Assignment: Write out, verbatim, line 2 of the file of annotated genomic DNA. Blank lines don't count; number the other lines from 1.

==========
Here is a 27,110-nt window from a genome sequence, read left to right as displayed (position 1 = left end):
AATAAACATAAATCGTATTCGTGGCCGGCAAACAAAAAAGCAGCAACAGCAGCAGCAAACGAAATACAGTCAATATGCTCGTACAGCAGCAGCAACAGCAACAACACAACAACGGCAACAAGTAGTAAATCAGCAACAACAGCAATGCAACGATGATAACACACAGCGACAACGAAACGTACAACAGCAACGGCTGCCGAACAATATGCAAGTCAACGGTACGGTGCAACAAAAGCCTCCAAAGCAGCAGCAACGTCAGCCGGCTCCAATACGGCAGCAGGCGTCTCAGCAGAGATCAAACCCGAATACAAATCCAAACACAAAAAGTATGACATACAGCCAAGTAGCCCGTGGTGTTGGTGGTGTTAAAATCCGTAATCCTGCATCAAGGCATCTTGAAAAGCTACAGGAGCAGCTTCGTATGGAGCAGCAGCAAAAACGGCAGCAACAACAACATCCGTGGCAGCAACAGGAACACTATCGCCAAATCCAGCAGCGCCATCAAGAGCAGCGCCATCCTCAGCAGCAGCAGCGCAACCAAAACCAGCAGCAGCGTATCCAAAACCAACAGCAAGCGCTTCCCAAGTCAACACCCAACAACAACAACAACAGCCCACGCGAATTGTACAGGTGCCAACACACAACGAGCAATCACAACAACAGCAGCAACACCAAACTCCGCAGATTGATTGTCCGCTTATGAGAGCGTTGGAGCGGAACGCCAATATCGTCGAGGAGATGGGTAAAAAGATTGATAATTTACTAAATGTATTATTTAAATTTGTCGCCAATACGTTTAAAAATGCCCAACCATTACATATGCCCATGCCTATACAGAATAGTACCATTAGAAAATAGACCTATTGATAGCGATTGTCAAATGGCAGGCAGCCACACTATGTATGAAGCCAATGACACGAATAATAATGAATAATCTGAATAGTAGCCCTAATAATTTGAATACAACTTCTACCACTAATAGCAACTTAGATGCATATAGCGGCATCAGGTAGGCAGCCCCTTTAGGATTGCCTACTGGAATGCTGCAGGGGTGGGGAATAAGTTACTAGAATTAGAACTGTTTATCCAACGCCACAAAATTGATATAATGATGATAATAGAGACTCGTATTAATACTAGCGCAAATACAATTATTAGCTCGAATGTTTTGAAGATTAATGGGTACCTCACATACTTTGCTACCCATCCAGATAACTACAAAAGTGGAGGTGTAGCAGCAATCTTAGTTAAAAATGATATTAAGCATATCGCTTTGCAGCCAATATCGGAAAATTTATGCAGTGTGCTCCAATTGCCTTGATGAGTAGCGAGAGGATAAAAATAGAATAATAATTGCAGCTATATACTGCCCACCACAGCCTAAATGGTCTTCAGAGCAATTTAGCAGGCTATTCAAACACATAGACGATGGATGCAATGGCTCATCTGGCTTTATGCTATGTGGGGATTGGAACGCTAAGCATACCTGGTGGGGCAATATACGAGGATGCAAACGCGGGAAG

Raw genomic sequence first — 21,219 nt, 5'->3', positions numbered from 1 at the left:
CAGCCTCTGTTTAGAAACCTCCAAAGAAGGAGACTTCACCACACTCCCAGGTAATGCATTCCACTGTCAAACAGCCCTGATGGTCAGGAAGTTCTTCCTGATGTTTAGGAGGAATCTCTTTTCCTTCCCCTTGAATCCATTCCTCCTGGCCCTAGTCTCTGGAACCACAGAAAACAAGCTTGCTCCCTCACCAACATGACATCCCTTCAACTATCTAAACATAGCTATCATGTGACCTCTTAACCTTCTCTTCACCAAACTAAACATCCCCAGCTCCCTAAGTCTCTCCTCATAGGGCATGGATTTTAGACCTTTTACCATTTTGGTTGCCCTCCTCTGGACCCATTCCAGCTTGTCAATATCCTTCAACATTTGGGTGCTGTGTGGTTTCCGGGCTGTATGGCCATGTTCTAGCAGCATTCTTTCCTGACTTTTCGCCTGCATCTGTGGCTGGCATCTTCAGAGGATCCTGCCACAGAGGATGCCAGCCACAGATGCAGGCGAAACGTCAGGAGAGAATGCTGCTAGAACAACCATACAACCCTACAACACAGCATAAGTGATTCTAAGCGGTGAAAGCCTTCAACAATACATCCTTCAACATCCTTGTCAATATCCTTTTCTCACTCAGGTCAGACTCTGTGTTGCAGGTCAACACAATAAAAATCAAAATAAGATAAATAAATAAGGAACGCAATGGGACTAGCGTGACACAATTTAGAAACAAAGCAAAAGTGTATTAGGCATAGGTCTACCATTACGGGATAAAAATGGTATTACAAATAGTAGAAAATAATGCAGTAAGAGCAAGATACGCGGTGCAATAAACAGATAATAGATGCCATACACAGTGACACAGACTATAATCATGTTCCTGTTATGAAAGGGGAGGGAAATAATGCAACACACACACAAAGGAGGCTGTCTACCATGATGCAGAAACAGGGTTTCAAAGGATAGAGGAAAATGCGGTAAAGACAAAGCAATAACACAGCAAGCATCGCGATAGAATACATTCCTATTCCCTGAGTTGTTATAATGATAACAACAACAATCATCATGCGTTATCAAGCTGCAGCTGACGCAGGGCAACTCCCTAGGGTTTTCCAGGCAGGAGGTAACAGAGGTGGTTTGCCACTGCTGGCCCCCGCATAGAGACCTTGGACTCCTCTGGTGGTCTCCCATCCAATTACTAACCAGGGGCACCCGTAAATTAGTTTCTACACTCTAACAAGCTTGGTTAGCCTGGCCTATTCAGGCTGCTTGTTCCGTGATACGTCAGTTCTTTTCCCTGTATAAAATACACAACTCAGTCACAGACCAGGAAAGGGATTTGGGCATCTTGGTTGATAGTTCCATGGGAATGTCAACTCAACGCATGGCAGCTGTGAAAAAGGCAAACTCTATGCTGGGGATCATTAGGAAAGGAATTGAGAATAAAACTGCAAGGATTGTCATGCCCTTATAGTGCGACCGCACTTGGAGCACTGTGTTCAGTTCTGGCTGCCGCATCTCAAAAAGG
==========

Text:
AATAAACATAAATCGTATTCGTGGCCGGCAAACAAAAAAGCAGCAACAGCAGCAGCAAACGAAATACAGTCAATATGCTCGTACAGCAGCAGCAACAGCAACAACACAACAACGGCAACAAGTAGTAAATCAGCAACAACAGCAATGCAACGATGATAACACACAGCGACAACGAAACGTACAACAGCAACGGCTGCCGAACAATATGCAAGTCAACGGTACGGTGCAACAAAAGCCTCCAAAGCAGCAGCAACGTCAGCCGGCTCCAATACGGCAGCAGGCGTCTCAGCAGAGATCAAACCCGAATACAAATCCAAACACAAAAAGTATGACATACAGCCAAGTAGCCCGTGGTGTTGGTGGTGTTAAAATCCGTAATCCTGCATCAAGGCATCTTGAAAAGCTACAGGAGCAGCTTCGTATGGAGCAGCAGCAAAAACGGCAGCAACAACAACATCCGTGGCAGCAACAGGAACACTATCGCCAAATCCAGCAGCGCCATCAAGAGCAGCGCCATCCTCAGCAGCAGCAGCGCAACCAAAACCAGCAGCAGCGTATCCAAAACCAACAGCAAGCGCTTCCCAAGTCAACACCCAACAACAACAACAACAGCCCACGCGAATTGTACAGGTGCCAACACACAACGAGCAATCACAACAACAGCAGCAACACCAAACTCCGCAGATTGATTGTCCGCTTATGAGAGCGTTGGAGCGGAACGCCAATATCGTCGAGGAGATGGGTAAAAAGATTGATAATTTACTAAATGTATTATTTAAATTTGTCGCCAATACGTTTAAAAATGCCCAACCATTACATATGCCCATGCCTATACAGAATAGTACCATTAGAAAATAGACCTATTGATAGCGATTGTCAAATGGCAGGCAGCCACACTATGTATGAAGCCAATGACACGAATAATAATGAATAATCTGAATAGTAGCCCTAATAATTTGAATACAACTTCTACCACTAATAGCAACTTAGATGCATATAGCGGCATCAGGTAGGCAGCCCCTTTAGGATTGCCTACTGGAATGCTGCAGGGGTGGGGAATAAGTTACTAGAATTAGAACTGTTTATCCAACGCCACAAAATTGATATAATGATGATAATAGAGACTCGTATTAATACTAGCGCAAATACAATTATTAGCTCGAATGTTTTGAAGATTAATGGGTACCTCACATACTTTGCTACCCATCCAGATAACTACAAAAGTGGAGGTGTAGCAGCAATCTTAGTTAAAAATGATATTAAGCATATCGCTTTGCAGCCAATATCGGAAAATTTATGCAGTGTGCTCCAATTGCCTTGATGAGTAGCGAGAGGATAAAAATAGAATAATAATTGCAGCTATATACTGCCCACCACAGCCTAAATGGTCTTCAGAGCAATTTAGCAGGCTATTCAAACACATAGACGATGGATGCAATGGCTCATCTGGCTTTATGCTATGTGGGGATTGGAACGCTAAGCATACCTGGTGGGGCAATATACGAGGATGCAAACGCGGGAAG